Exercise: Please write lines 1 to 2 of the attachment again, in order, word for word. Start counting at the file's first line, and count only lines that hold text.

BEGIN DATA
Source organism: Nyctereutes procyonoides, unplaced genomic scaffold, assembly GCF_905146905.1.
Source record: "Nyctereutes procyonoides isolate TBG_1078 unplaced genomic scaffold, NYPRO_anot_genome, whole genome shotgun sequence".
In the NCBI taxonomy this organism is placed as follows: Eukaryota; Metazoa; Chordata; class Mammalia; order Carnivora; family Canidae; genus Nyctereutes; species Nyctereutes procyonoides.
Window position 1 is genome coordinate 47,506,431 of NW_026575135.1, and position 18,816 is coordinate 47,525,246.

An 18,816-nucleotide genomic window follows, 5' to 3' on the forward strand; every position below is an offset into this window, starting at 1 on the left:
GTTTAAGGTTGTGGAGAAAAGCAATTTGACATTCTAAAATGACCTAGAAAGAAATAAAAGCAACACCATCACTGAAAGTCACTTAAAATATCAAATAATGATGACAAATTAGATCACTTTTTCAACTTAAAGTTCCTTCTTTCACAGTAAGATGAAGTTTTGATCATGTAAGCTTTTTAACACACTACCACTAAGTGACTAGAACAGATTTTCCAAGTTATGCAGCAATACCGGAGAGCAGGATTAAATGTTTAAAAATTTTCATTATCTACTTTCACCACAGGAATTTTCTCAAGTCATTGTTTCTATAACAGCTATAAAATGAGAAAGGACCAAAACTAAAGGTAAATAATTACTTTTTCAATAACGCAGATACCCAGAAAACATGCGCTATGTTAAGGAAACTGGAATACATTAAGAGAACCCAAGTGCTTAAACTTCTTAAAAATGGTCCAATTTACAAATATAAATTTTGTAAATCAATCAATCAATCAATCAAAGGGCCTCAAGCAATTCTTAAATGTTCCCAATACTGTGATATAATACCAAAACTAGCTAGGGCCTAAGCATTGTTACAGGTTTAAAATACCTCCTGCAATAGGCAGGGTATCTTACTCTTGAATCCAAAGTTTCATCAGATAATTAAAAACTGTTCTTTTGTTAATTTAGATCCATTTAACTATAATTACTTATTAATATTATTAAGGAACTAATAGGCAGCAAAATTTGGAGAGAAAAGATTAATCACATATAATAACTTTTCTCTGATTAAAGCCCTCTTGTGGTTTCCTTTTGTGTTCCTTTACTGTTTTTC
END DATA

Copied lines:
Source organism: Nyctereutes procyonoides, unplaced genomic scaffold, assembly GCF_905146905.1.
Source record: "Nyctereutes procyonoides isolate TBG_1078 unplaced genomic scaffold, NYPRO_anot_genome, whole genome shotgun sequence".